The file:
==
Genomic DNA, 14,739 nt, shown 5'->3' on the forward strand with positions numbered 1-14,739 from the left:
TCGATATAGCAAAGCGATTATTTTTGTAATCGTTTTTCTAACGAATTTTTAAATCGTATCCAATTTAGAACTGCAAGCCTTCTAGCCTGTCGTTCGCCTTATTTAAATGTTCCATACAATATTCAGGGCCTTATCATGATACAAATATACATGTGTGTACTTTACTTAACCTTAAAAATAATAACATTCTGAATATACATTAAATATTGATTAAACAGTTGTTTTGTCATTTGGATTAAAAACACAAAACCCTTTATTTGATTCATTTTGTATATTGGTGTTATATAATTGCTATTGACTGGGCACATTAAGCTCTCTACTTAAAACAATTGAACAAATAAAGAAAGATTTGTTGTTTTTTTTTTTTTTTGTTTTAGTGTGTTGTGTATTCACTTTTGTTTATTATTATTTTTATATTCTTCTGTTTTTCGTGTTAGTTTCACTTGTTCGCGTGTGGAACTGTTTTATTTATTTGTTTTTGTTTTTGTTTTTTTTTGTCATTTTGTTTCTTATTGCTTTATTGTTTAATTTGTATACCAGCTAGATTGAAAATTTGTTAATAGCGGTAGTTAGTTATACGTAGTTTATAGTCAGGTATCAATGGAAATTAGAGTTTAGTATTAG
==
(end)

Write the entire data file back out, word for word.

Genomic DNA, 14,739 nt, shown 5'->3' on the forward strand with positions numbered 1-14,739 from the left:
TCGATATAGCAAAGCGATTATTTTTGTAATCGTTTTTCTAACGAATTTTTAAATCGTATCCAATTTAGAACTGCAAGCCTTCTAGCCTGTCGTTCGCCTTATTTAAATGTTCCATACAATATTCAGGGCCTTATCATGATACAAATATACATGTGTGTACTTTACTTAACCTTAAAAATAATAACATTCTGAATATACATTAAATATTGATTAAACAGTTGTTTTGTCATTTGGATTAAAAACACAAAACCCTTTATTTGATTCATTTTGTATATTGGTGTTATATAATTGCTATTGACTGGGCACATTAAGCTCTCTACTTAAAACAATTGAACAAATAAAGAAAGATTTGTTGTTTTTTTTTTTTTTTGTTTTAGTGTGTTGTGTATTCACTTTTGTTTATTATTATTTTTATATTCTTCTGTTTTTCGTGTTAGTTTCACTTGTTCGCGTGTGGAACTGTTTTATTTATTTGTTTTTGTTTTTGTTTTTTTTTGTCATTTTGTTTCTTATTGCTTTATTGTTTAATTTGTATACCAGCTAGATTGAAAATTTGTTAATAGCGGTAGTTAGTTATACGTAGTTTATAGTCAGGTATCAATGGAAATTAGAGTTTAGTATTAG